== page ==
Monday, November 12, 2012

Guest Post: Paul Anthony Shortt on the Dark Side of Irish Literature

Paul Anthony Shortt's debut urban fantasy novel is released this month. Today he's joining me here to talk about how Irish literature has a darker side. . .

I am proud to have this post in my Locked Within Blog Tour hosted by fellow writer, and one of my dearest friends, Ellen Brickley. It was Ellen who first pointed me to the open call that led to my book deal.

When most people think of Irish writers, they think of Samuel Beckett, James Joyce, Roddy Doyle, William Butler Yeats, etc.

A lot of our most famous authors tackle issues of what Irish life is like, the political, social and economic issues our country has faced through the years. And really, it’s understandable. As a nation, we’re incredibly young. The conflicts which brought us to where we are today are still fresh wounds for many, which sadly leads to continued violence even to this day.

But I feel in the rush to experience what these writers have to say, it can be all too easy to forget those writers who delved into even darker areas. Stories so dark and mysterious that they simply can’t be contained within the confines of the real world.

Fantasy and horror have been among the earliest widely-read works by Irish authors. The most macabre tales come from cultures where people have suffered and been unable to directly confront the cause of their suffering. Ireland has it pretty good now, even taking into account recent economic changes. But we were a third-world country less than 30 years ago. We were steeped in fear and tradition for generations. My own parents, who aren’t all that much older than I am, remember teachers lashing their hands with metal rulers as a form of punishment. We’re a people very much in touch with our own dark sides, and it shows in our art, our movies, and our writing.

From Oscar Wilde’s The Picture of Dorian Grey to Bram Stoker’s Dracula, the sinister world of the supernatural has always had a strong place in Irish literature. This is a country where fairies aren’t to be trusted, and woe be to him who breaks ground in a fairy fort. We know to avoid black cats and to this day children warn each other about the house down the street where nobody lives, but if you walk too close at night, a light will come on or you’ll see something moving in the shadows.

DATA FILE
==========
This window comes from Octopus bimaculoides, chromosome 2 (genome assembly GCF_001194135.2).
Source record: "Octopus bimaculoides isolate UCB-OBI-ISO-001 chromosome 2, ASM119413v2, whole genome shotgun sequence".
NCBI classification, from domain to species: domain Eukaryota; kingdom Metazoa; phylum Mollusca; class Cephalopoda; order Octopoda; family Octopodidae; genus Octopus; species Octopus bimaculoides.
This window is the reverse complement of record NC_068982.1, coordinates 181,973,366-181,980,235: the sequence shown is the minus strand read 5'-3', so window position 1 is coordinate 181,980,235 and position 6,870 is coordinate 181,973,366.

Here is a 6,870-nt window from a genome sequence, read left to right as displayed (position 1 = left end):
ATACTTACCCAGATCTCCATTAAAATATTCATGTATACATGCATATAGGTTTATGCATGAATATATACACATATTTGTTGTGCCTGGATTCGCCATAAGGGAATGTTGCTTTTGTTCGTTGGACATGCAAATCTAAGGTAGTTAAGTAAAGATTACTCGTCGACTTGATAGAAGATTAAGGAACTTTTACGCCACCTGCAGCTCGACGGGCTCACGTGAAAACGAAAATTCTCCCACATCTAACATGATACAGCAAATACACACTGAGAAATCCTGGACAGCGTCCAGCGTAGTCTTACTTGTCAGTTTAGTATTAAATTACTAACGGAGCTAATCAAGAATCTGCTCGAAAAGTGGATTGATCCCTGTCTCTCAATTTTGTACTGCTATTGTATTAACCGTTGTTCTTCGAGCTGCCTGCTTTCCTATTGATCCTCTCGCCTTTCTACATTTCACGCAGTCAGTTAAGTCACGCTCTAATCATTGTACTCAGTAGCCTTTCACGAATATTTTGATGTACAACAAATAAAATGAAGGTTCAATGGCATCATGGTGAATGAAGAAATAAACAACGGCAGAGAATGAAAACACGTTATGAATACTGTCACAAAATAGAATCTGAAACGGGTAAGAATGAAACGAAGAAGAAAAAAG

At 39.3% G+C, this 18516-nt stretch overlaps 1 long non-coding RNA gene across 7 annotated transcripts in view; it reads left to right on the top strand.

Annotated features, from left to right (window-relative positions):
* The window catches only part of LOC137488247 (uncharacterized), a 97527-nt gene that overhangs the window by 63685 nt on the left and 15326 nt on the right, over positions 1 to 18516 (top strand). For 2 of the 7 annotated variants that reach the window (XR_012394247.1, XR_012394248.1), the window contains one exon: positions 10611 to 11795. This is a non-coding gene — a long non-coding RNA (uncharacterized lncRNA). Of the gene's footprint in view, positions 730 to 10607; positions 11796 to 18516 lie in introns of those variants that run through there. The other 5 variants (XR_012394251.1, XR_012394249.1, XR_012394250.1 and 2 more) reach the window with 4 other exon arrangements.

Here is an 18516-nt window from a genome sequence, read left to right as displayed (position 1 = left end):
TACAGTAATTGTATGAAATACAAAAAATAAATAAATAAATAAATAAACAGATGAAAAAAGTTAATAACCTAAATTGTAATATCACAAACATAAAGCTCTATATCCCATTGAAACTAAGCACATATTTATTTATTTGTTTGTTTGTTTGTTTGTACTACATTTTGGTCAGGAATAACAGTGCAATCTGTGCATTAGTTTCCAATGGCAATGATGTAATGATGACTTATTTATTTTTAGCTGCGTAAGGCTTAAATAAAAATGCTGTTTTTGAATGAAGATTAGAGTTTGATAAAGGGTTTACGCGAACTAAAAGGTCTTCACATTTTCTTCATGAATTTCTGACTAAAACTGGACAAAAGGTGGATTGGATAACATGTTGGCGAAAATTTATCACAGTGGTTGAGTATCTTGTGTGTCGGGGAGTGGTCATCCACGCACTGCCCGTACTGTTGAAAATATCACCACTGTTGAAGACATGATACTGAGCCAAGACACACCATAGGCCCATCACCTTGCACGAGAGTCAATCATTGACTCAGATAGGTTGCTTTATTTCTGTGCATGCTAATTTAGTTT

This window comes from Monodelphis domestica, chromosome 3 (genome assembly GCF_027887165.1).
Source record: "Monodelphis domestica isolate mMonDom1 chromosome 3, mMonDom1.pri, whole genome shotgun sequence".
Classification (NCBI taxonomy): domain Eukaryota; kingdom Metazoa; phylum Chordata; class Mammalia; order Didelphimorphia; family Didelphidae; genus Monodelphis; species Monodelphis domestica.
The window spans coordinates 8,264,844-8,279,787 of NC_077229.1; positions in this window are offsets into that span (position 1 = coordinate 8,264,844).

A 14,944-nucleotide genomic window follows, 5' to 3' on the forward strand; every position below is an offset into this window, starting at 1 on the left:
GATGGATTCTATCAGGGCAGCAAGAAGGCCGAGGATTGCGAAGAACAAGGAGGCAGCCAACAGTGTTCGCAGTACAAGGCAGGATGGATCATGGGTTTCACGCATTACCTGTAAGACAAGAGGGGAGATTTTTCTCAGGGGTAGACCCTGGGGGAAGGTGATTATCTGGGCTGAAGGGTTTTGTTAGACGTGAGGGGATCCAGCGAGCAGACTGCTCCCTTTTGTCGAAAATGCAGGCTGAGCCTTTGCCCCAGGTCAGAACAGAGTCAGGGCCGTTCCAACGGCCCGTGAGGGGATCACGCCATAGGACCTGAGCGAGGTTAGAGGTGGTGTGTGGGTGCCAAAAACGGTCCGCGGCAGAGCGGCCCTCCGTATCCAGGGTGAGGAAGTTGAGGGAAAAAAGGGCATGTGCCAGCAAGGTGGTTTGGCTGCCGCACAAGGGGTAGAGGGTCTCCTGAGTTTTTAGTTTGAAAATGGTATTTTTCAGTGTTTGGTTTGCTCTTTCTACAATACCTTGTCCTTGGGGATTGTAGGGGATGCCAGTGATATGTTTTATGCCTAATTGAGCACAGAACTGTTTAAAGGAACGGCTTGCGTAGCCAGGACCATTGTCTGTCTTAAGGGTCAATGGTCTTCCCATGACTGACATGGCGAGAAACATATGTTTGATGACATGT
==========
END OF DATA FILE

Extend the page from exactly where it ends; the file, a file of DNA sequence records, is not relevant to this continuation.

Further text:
It is this tradition of taking the mysterious and supernatural and pushing it into the light of day which makes me proud to be an Irish author. It is a tradition which lives on in the work of modern writers like Sarah Rees Brennan, Celine Kiernan and Ruth F Long. Readers young and old are taken on journeys into strange realms, in a way I think might be missed by readers in a more cosmopolitan country. Even in the 21st century, few Irish children can pick up a book about witches and ghosts without thinking of the old church that’s meant to be haunted, or the ghost who’ll scratch off your face if you say her name three times while looking into a mirror.

I think this might be why the Irish are so strongly drawn to such stories. Superstition and folklore are still a very important part of our culture. We still want people to take our hand and show us the things that creep through the night. I hope I’m up to the task.

About Paul:

A child at heart who turned to writing and roleplaying games when there simply weren't enough action figures to play out the stories he wanted, Paul Anthony Shortt has been writing all his life.

Growing up surrounded by music, film and theatre gave him a deep love of all forms of storytelling, each teaching him something new he could use. When not playing with the people in his head, he enjoys cooking and regular meet-ups with his gaming group.

He lives in Ireland with his wife Jen and their dogs, Pepper and Jasper. Their first child, Conor William Henry Shortt, was born on July 11th, 2011. He passed away three days later, but brought love and joy into their lives and those of their friends. Jen is pregnant again and is expecting twins.

About Locked Within:

The supernatural realm and the mundane world have existed side by side since the dawn of time. Predators walk the streets, hidden by our own ignorance. Once, the city of New York was protected, but that was another age.

Now a creature emerges from the city's past to kill again, with no one to hear the screams of its victims. The lost and the weak, crushed under the heels of the city's supernatural masters, have given up hope.

But one man finds himself drawn to these deaths. Plagued by dreams of past lives, his obsession may cost him friends, loved ones, even his life. To stop this monster, he must unlock the strength he once had. He must remember the warrior he was, to become the hero he was born to be.

His name is Nathan Shepherd, and he remembers.



  1. Fascinating post, Paul! Thank you, Ellen, for featuring Paul and of course for sending him to my submissions contest back then.

    1. I'm very glad I did, Karen, it has led him to such great things!

      Also, he owes me one for life :p

    2. Thanks, Karen!

      And yes, Ellen, I really do!

  2. Great post. Paul, your novel sounds appropriately dark :-) and I hope it's a huge success!


I love comments!